The real-estate market is beginning to show signs of improvement, says one of the most experienced leaders in the sector, Elie Horn, founder and chairman of developer Cyrela. He reckons that the names chosen by President-elect Jair Bolsonaro to form his cabinet point to a “very good” administration. “For each action there is a reaction. A good government means a good administration. The sector also seems to be waking up a little,” the 74-year-old says. For him, the fact that the new administration was elected means there is “less suspicion and more public support.”
Recently, Cyrela launched two triple-A developments worth R$815 million — R$415 million in a residential project in São Paulo and R$400 million in a building retrofit in Rio de Janeiro. Mr. Horn says sales of the two projects have already reached R$800 million. “It reminds us a little of the past. We are smiling and full of hope again,” he says. These sales numbers, he adds, are the result of greater market optimism and “products that are well thought out.” Cyrela has planned other launches, for middle-income consumers, before the end of the year.
Mr. Horn says a new cycle is beginning for the sector, but he doesn’t expect growth similar to that seen in 2007-2011. “God willing, that won’t happen. During a boom, everybody loses their minds — developers and consumers,” he says. In this new phase, he doesn’t expect developers to grow much before that expansion is consolidated. He considers an annual rate of 10% to be healthy, with the rebound depending on a “prosperous” economy – and on new regulations for contract cancellations.
Last week, the Senate passed, with alterations, a bill that regulates the cancellation of a sale. Because amendments were added, the text must return to the Chamber of Deputies, and if it passes there it goes to the president’s desk to be signed. The main point of the bill is to allow developers to keep 50% of payments that clients have made should they decide to cancel the purchase. “Pray with us that the Chamber will pass the bill,” Mr. Horn says when asked about the regulation. He says that when a home buyer cancels their purchase, the developer “sells, but doesn’t sell” the property.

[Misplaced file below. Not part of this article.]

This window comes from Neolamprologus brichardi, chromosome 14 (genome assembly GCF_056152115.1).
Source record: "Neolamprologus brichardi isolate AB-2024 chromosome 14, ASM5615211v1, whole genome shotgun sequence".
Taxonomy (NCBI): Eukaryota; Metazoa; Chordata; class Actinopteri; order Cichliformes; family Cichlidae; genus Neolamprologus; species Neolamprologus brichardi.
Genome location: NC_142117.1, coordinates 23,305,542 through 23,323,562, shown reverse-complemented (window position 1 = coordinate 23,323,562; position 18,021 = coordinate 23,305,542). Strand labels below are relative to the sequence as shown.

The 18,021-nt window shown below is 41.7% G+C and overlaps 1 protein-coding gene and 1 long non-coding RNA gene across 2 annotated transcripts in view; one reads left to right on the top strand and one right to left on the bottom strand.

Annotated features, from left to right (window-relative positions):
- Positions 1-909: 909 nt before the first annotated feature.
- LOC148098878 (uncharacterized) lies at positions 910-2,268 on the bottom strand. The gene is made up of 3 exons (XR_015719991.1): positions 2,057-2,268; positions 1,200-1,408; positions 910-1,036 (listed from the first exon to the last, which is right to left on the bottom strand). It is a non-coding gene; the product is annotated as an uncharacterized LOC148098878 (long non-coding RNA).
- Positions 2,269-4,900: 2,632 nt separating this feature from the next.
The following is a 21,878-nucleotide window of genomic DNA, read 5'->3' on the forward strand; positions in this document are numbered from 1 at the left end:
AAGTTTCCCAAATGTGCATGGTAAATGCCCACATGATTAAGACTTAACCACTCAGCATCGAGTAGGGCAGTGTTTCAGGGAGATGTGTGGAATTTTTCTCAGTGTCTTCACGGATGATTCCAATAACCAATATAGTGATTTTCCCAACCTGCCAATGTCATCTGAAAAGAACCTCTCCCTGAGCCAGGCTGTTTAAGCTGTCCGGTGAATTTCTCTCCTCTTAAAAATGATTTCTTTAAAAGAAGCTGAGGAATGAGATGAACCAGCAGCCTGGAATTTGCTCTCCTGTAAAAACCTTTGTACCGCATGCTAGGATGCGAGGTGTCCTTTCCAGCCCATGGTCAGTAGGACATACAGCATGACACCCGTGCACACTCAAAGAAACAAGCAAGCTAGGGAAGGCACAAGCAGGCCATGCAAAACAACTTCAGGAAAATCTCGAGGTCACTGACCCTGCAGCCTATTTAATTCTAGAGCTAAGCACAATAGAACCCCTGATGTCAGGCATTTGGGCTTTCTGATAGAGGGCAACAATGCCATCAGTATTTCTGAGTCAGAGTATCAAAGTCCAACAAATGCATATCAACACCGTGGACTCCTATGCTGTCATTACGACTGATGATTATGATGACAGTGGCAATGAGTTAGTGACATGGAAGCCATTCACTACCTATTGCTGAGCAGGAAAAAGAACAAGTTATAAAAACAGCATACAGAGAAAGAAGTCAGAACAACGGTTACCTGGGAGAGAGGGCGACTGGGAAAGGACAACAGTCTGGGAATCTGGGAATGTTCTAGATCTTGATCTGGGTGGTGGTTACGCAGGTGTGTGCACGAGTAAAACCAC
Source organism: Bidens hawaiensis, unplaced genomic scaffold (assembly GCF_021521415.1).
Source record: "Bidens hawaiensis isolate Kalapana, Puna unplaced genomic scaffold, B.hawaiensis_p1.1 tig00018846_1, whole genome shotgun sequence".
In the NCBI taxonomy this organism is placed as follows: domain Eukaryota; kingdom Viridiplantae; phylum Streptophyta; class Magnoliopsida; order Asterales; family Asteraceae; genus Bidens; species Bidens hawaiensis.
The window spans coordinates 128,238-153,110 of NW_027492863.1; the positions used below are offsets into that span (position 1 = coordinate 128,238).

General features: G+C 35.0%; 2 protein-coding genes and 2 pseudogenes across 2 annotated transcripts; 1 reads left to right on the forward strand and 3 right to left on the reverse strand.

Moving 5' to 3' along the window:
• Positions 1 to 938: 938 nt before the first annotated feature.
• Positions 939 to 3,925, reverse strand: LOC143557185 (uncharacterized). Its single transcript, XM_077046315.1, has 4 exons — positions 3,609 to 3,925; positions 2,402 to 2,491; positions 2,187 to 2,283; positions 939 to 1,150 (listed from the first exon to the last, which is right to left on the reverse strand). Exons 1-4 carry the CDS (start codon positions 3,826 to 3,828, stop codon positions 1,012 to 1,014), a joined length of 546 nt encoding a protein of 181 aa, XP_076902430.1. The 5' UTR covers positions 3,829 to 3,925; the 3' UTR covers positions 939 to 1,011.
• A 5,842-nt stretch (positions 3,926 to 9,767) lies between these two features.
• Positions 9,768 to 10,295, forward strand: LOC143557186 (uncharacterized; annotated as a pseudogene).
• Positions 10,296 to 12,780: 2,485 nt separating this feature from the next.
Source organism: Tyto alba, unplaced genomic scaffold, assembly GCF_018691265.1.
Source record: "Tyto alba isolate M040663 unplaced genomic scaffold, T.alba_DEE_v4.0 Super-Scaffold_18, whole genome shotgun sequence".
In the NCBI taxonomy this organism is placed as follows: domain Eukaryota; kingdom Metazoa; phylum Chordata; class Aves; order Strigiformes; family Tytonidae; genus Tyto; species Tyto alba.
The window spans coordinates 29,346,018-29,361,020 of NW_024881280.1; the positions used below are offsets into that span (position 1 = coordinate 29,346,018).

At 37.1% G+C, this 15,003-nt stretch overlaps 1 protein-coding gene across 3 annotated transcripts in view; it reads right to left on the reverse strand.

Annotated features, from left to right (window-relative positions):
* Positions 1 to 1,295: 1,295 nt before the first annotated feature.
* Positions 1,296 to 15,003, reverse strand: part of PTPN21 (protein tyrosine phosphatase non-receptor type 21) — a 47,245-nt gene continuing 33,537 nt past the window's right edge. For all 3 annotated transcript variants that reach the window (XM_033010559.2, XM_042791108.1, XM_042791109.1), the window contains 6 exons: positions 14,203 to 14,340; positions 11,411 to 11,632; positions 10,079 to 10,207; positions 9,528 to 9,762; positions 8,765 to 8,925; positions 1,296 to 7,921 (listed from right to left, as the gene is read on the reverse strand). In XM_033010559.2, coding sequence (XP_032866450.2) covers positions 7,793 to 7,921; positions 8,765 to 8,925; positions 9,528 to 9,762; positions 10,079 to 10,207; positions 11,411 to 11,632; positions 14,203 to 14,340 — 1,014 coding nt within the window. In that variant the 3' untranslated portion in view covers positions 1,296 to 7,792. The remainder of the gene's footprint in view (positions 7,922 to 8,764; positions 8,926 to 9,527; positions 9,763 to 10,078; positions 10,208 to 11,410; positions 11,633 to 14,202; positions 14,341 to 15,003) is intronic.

In an interview with Valor in February of last year, Mr. Horn argued that consumers should lose everything that they have paid if they decide to give up on purchasing a property. When asked if he still holds that position, he declined to comment on his prior statement, saying only that “the rules are quite clear around the world.”
This year through September, Cyrela had R$200.5 million in losses. In the third quarter, the loss was R$121 million, mainly because of the negative impact of reparatory expenses in São Luís, Maranhão. “It’s not good, but life is a test of highs and lows. He who does not know how to lose, does not know how to win,” Mr. Horn says.
Cyrela expects to post a profit again in 2019, with a gradual recovery of margins, says investor relations officer Paulo Gonçalves. “The market is beginning to show signs of improvement,” he says. Mr. Gonçalves points out that private-sector banks have become less restrictive in their lending, sales on new projects are “very good,” and sales of inventories started growing again in October. The developer concentrates its operations in São Paulo, Rio de Janeiro and Porto Alegre.
Mr. Horn says he has being through several crises and the experience taught him that “the country bends, but doesn’t break.” He says younger executives, like his sons Raphael and Efraim Horn, co-CEOs of the company, and Mr. Gonçalves, “think the world is ending whenever there is a crisis.”
Since May 2014, when he handed the baton to Raphael and Efraim, the founder has divided his time between presiding over the board and over Cyrela Commercial Properties, in addition to six to seven hours a day dedicated to charity, and lunching with a different person almost every day, from whom he says he learns a great deal.
His wife Suzy Horn says the businessman “doesn’t give in, just like someone born in Leo,” but he defines himself as “disciplined and a fighter.” Known for being a big philanthropist, Mr. Horn says that, before taking Cyrela public, he used to lower prices for clients as long as the buyer donated that price difference to charity.
In mid-November, Mr. Horn launched the “Greater Good” movement, which aims to foster philanthropy and in ten years double the share of donations in relation to GDP. For now, Instituto Cyrela and Instituto MRV are part of the movement, whose pillars are encouraging a donation culture, early childhood, healthcare, education, disability/inclusion, fighting against poverty, against sexual exploitation of children and teenagers, protecting the environment, elders, ethics in political/civic life, and prevention of violence.
Mr. Horn says a prosperous economy also contributes to doing good. “The more the country grows, the less poverty there is, less prostitution, more girls who are respected, and more education,” he says.
Source: Valor International